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Brisket Help

Katodude00Katodude00 Posts: 98
edited 10:04PM in EggHead Forum
I started a brisket this morning at 5:30. I had the temperature stabilized at 275 before I put it on set the stoker and went back to bed. Well the egg shot up to 400 degrees and I did not hear the alarm. The graph shows that it was between 350 to 400 for about 2 hours. I have it back down to 175. My temperature at the point is 150 and at the flat 175. I fear that I may have shot threw the plateau. Is there anyway to save this cook or will I have a dry tough brisket?


  • tjvtjv Posts: 3,715
    If it comes out tough, then chop it for brisket sandwiches....might give it a little more time in the cooler to see if that mellows the flat some....

    I just put a 6 pount flat on. I cook at 235 grid temp, takes about 10 +/- hours to cook....T ACGP, Inc.
  • Looks like I have gotten the flat to plateau at 172. The point is still rising and is now 165 but it is rising more slowly. I might be able to save this sucker.
  • thirdeyethirdeye Posts: 7,428
    The temp spike was so short I think that the only thing you may encounter is a darker bark developing earlier in the cook. If the color comes on too fast or gets too dark, you can tent with foil or even wrap the entire brisket and finish cooking.
    Happy Trails

    Barbecue is not rocket surgery
  • Trying to find your osso bucco recipe? I would like to do it in a cast iron dutch oven. Any issue if yiour recipe has tomatoe in it. Keep reading about tomato pastes not doing well in cast iron.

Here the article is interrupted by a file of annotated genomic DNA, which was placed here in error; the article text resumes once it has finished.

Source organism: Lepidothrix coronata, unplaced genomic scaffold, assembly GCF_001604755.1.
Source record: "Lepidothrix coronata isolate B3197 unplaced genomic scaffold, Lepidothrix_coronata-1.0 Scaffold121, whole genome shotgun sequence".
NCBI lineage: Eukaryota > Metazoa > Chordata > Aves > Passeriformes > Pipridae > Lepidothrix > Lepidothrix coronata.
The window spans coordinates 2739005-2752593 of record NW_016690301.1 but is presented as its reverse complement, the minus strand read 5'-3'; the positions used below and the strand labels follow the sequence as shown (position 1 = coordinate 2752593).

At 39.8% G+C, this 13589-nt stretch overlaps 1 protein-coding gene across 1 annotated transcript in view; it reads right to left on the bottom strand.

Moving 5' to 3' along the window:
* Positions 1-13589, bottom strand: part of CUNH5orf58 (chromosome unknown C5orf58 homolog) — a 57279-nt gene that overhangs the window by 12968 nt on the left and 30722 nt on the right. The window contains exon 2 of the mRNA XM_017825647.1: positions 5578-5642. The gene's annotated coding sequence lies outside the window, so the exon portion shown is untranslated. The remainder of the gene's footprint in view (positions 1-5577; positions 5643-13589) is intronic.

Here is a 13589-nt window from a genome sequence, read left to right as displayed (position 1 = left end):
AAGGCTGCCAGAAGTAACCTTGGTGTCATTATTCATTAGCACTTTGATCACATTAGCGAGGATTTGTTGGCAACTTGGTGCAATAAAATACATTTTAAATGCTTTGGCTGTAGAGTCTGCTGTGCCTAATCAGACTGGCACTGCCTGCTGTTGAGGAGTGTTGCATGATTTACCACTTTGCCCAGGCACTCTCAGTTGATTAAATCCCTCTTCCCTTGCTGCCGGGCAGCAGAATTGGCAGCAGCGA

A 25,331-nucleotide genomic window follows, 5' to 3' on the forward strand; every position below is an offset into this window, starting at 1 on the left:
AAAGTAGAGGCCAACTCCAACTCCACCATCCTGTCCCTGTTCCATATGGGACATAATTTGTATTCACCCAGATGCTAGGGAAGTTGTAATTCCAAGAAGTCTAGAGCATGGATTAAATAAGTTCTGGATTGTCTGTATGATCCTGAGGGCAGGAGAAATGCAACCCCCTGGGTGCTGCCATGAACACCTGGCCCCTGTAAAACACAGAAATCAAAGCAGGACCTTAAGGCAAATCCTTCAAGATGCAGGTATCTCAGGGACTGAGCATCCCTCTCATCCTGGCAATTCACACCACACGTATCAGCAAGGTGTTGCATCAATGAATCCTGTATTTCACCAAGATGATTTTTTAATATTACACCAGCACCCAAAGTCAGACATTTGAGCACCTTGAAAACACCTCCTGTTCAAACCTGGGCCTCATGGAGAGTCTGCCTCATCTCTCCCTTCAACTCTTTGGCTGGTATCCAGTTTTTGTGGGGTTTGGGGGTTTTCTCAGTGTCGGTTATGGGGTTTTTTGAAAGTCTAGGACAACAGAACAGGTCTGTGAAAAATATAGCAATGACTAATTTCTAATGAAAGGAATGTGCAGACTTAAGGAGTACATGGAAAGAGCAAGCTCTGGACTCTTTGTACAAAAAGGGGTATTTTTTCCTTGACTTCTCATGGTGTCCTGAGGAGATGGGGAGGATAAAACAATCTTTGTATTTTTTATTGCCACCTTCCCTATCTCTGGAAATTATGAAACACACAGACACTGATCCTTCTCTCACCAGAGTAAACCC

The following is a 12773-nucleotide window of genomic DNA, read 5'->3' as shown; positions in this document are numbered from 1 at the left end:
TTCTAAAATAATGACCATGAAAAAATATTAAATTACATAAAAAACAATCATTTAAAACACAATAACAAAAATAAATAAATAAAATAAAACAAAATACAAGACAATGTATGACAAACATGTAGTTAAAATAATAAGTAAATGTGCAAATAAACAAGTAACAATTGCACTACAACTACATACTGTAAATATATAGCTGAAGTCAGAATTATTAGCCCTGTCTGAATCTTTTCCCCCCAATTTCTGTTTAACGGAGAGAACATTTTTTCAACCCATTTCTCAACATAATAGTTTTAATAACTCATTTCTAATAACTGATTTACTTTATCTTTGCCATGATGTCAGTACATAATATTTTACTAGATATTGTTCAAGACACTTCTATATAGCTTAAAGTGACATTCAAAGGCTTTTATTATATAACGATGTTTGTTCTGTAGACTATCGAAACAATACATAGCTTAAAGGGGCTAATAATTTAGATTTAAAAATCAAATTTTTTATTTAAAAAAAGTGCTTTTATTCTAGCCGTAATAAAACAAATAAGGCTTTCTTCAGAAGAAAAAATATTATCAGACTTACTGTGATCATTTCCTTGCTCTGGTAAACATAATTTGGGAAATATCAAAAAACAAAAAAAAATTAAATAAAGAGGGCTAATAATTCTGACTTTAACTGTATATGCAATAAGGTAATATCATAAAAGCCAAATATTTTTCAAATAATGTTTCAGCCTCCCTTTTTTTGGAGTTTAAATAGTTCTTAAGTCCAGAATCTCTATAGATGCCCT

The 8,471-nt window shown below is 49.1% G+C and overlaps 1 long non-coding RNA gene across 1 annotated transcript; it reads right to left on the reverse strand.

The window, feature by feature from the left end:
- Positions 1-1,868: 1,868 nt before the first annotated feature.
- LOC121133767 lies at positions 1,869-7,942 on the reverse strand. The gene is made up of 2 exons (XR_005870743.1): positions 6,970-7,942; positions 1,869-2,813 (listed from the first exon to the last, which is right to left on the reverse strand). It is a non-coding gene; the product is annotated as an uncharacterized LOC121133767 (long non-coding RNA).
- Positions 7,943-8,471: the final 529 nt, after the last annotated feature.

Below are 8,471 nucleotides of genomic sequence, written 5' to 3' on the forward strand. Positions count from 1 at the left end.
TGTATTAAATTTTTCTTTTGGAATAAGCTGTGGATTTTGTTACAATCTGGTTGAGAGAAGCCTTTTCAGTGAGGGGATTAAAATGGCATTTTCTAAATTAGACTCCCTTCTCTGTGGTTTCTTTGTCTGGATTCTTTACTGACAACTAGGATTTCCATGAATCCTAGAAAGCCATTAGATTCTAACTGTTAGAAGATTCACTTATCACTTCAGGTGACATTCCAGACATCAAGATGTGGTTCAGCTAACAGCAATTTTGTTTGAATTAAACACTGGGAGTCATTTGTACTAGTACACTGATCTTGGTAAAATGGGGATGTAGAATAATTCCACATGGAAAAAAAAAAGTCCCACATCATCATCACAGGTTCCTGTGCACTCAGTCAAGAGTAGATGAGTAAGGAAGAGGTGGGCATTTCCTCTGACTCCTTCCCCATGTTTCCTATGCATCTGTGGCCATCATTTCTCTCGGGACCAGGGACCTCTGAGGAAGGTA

• B & CB & C Posts: 217
    If it works out maybe you could call it a TRex brisket. B)
  • thirdeyethirdeye Posts: 7,428
    Here is the one I use. It's been forever since I posted it, you may be thinking of someone elses...

    It's my understanding that tomato based sauces are not a good idea for freshly seasoned or re-seasoned cast iron only. I have never had a problem in cooking tomato dishes in mine.

    Ossobuco con Porcini
    Recipe from B. Caggiano, Trattoria Cooking

    1 oz dried porcini mushrooms
    3 ½ pounds of veal shanks (1” to 2” thick)
    2 cups flour
    2T butter
    3T olive oil
    2 stalks celery – diced
    1 carrot – diced
    1 cup dry marsala
    1 cup broth, from veal if you can, or from beef & chicken
    1 cup canned Italian tomatoes – strain to remove seeds
    2T chopped parsley

    Soak mushrooms in warm water for 20 minutes, strain and save the water. Rinse the mushrooms well in cold water and chop roughly. Strain the water through paper towels to remove any grit. Save 1 cup of the liquid.

    Dredge the veal in flour and shake off excess. Heat butter and oil in a large heavy skillet. When the butter foams, add the veal and cook until brown on both sides. Remove the veal, add carrots and celery to the skillet and lightly brown. Return the veal, add the mushrooms, add the wine and cook until the wine is reduced. Add the broth, tomatoes and the strained water from the mushrooms and bring to a boil. Season with salt and pepper, reduce heat to low, cover the skillet with the lid slightly askew. Cook on low for 1 ½ to 2 hours until meat falls away from the bone. Stir in the parsley and serve.
    Happy Trails

    Barbecue is not rocket surgery
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